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God was reconciling the world to himself through Christ, by not counting people’s sins against them. He has trusted us with this message of reconciliation. – 2 Corinthians 5:19

“God’s work. Our hands.” This is the tag line of the Evangelical Lutheran Church in America. A few years ago a colleague wrote a reflection of this tag line inspired by the passion accounts we hear around Holy Week. “God’s work came through our hands. Our hands carried [the] sword and buckler to the Garden. Our hands bound Jesus to carry him away. Our hands made a crown of thorns and shoved it on his head. Our hands lashed the whip. Our hands wielded the hammer, held the nails. Our hands cast lots for clothing. Our hands thrust a spear. And on Easter Sunday…He is not here; why do you look for the living among the dead! God’s work! Our hands.” This is indeed a poignant reflection.

However, in my estimation it doesn’t go far enough. The Apostle Paul tells us that “God was reconciling the world to himself through Christ.” So what of the hands of those who have been reconciled to God? I would say that God’s work continues to come through our, now reconciled, hands. Our hands carry the Gospel to the ends of the earth. Our hands give a cup of cold water to those in need. Our hands bind up the wounds of our neighbors. Our hands clothe the naked; feed the hungry; visit the lonely; and bless the afflicted. God’s work! Our hands! Jesus said that we will be his witnesses…well, perhaps we are also his feet, and his lips, and his hands.

The simple reality is this. We have an amazing capacity for evil. We can kill, destroy, hurt, and tear down. But there is more to us. As people who have been reconciled to God we have an incredible capacity for good. We can bring life, save, heal, and build up. Luther called this duality being a saint and sinner. In truth, as Christians, we are always saint and sinner. We won’t fully put off our sinful selves until we are raised with Christ in Glory. However, we are a people who are always being called out. We are being called out from our slavery to sin to our freedom in Christ. Only this freedom isn’t to do whatever we want…it is to live with Christ and being made anew in his image each and every day.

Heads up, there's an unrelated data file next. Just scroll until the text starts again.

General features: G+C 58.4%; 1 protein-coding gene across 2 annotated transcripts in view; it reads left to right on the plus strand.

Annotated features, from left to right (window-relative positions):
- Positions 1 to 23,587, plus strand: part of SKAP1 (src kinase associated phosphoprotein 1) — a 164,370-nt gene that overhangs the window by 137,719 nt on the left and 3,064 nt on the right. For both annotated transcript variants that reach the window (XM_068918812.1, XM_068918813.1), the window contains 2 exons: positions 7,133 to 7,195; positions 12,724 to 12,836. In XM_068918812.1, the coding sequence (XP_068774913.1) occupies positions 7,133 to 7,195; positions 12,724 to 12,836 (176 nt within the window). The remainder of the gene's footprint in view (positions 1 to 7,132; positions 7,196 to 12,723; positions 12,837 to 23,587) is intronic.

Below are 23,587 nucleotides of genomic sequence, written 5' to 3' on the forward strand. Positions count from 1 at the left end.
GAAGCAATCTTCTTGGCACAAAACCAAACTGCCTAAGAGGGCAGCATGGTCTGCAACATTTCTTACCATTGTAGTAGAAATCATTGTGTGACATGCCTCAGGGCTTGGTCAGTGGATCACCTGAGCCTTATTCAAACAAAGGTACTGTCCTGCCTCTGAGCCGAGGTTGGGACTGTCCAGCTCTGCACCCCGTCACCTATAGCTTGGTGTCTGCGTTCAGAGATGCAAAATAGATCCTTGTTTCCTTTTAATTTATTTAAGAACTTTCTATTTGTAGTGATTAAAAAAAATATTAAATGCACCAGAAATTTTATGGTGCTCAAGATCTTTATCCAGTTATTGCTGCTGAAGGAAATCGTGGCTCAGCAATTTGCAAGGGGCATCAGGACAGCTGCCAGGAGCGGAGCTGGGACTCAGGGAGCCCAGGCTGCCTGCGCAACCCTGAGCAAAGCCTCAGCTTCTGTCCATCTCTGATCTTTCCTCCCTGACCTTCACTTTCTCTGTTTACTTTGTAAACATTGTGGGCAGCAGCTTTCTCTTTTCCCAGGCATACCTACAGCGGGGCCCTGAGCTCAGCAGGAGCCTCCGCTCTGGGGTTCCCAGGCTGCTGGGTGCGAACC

As Lutherans we aren’t too big on decision theology. We don’t place a lot of emphasis on one big moment where we accept Jesus as our personal Lord and Savior. Instead, we proclaim that God decided for us; he chose us! Remember, as Paul says, God was reconciling the world to himself…not the other way around. But still, we have a role to play in all of this. Its our call as Christians to decide to follow Jesus…to grow like Jesus, each and every day. This is what Luther called daily dying and rising with Christ. So, just as Joshua once asked the Israelites long ago, “Chose this day whom you will serve, but as for me and my house, we shall serve the Lord.” we too are called to ask that very question of ourselves each and every day.

So I ask you, take a look at those hands of yours. How will you use them this day? Will you use them for your own selfish purposes…to serve yourself and to hurt others; or will you use them in service to God and your neighbor for the upbuilding of the kingdom? Chose this day whom you will serve! God’s work! Our Hands!


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